BZE Land Use Report started as the Land Use Plan figuring bio-char and other sequestration methods would be the silver bullet to zero land use sector emissions, it didn’t check out, given how high livestock emissions are. As for mitigating the rest of developed economy emissions, that remains the domain of speculation at best.

        There’s limits on soil carbon acquisition rates, saturation limits and limits on how much plant growth biochar will foster, and compared with emissions it’s not going to cut it the current science says (though I hold hopes for organic farming methods that build soil carbon rather than destroy it with synthetic fertilizers and sprays).

  • DJR96

    I’ve had this conversation before with sceptics, including my parents……

    Yes, the climate and atmosphere continually change. It has been warmer and cooler in the past. Sea levels have been higher and lower in the past. But the issue is how fast it changes. Are we prepared for the consequences of these effects? What if the sea level does rise by 2 metre? Yes, we and nature does and will adapt to changes. But how quickly can it change, or at what expense are we prepared to pay to adapt? The answer is not much at all, particularly in comparison to what it may well cost us. Which leaves us needing to do whatever we can to prevent such changes from happening too quickly.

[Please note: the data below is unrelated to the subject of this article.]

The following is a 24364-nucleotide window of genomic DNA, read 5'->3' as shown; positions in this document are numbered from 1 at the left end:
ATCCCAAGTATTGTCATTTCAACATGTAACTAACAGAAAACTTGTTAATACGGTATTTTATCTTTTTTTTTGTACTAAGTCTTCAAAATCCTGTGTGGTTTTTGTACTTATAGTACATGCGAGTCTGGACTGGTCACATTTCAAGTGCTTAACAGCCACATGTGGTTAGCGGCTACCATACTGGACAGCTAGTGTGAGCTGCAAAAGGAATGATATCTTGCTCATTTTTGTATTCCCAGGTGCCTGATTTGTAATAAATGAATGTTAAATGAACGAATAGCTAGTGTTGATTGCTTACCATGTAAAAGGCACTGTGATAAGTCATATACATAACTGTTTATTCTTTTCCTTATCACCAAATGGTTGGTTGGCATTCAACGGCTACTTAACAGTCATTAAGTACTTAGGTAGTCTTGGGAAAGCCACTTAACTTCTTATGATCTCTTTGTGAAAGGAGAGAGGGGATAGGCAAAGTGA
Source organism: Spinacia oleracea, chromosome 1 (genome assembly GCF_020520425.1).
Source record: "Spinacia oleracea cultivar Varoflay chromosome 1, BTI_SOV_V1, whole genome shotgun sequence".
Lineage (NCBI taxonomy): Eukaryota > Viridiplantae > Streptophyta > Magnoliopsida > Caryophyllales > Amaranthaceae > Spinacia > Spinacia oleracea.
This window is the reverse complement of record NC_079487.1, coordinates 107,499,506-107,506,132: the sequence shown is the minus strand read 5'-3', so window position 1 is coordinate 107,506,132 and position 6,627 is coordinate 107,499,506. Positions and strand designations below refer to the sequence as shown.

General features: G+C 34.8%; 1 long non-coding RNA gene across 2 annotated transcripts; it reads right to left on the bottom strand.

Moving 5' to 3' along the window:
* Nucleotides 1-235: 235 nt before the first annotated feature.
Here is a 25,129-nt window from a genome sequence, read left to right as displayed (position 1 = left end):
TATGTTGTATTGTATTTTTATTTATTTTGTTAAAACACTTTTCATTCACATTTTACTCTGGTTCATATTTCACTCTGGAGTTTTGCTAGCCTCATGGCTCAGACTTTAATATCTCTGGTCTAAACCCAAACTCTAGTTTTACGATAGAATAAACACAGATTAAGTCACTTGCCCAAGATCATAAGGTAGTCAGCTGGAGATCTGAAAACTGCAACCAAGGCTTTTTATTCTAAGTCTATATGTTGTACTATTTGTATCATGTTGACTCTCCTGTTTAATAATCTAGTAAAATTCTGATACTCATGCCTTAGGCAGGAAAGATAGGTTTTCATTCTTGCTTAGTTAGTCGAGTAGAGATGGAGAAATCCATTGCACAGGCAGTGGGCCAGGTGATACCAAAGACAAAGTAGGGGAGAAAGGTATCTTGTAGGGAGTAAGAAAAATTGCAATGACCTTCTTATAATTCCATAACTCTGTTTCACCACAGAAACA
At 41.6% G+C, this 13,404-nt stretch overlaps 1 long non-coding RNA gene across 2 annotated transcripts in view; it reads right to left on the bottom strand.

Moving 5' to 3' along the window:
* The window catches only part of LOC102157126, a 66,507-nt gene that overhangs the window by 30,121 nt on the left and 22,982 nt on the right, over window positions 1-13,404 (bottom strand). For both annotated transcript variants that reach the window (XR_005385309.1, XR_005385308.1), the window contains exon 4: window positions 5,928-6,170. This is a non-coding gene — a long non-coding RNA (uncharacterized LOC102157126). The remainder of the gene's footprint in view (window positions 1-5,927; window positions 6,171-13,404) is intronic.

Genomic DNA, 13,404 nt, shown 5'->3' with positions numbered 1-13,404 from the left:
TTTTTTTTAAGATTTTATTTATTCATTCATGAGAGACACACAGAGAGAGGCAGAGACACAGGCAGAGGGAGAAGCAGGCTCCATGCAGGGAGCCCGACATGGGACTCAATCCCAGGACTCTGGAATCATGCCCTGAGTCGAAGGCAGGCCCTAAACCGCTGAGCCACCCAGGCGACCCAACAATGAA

• Alastair Leith

      Storm surge flooding events can be many multiples of the SL rise too, eg NYC, 30cm of SL rise since pre-industrial times and 2m+ of flooding during superstorm Sandy causing disruption to Manhattan Island for at least two days and billions of dollars in property damage.